have been done. again, challenging the conventional wisdom that had the united states taken a more aggressive attitude towards -- or tried to prevent the construction of the wall, it could -- the situation could have escalated to, you know, a hot war to a confrontation, even possibly a nuclear confrontation and that, therefore, it was the better part of prudence not to do anything. so tell us why you think something else could have been done? and how you think that could have been done. as you say, there were 48 hours between when they first started constructing the wall and when they went on to complete it. so what do you think could have been done? >> guest: the east german leader had wanted a border closure since 1952. you have to ask why he only got it in 1961? he got it because -- because nikita khrushchev had a high degree of conference that president kennedy would not respond. and he had the high degree of confidence because kennedy had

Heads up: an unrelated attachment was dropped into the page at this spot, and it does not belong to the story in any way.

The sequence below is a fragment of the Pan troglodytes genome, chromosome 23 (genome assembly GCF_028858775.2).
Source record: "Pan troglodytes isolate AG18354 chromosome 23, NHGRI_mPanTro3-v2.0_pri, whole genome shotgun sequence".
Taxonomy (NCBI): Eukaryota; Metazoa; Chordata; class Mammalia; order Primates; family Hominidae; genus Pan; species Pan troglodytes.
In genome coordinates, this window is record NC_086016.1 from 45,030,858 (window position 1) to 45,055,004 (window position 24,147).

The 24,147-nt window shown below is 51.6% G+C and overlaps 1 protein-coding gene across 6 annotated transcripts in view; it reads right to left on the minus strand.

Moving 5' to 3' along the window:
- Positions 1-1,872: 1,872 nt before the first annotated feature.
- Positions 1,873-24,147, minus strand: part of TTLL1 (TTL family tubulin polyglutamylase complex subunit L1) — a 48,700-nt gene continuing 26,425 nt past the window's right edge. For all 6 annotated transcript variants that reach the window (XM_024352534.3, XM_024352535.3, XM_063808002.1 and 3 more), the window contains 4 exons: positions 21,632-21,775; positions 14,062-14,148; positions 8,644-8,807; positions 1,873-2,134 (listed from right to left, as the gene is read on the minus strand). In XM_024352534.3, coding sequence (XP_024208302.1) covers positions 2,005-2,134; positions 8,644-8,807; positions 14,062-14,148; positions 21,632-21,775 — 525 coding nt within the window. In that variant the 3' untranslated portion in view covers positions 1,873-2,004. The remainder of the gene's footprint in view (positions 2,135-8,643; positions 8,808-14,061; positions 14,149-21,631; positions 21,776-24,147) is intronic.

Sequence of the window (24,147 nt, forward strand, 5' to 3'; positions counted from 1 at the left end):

10:36 pm
more or less laid out the guardrails within which he could accept soviet behavior. as long as you don't touch west berlin freedom, as long as you don't touch access. but he took away any question on whether he would respond to something taking place in east berlin. or something that even violated four power rights and that's number 1. number 2, khrushchev had his october party congress. he could not risk a failure in east berlin. it endangered this refugee outflow endangered him at the outparty congress. more dangerous to him would be a crisis that got out of hand where, you know, the u.s. with its far greater military superiority in general, nuclear superiority started a war. so -- so he had to have some real confidence he wouldn't be facing a failure in his congress. i think if kennedy kept him guessing, if kennedy had not sent a clear message and had said, i will not tolerate any
10:37 pm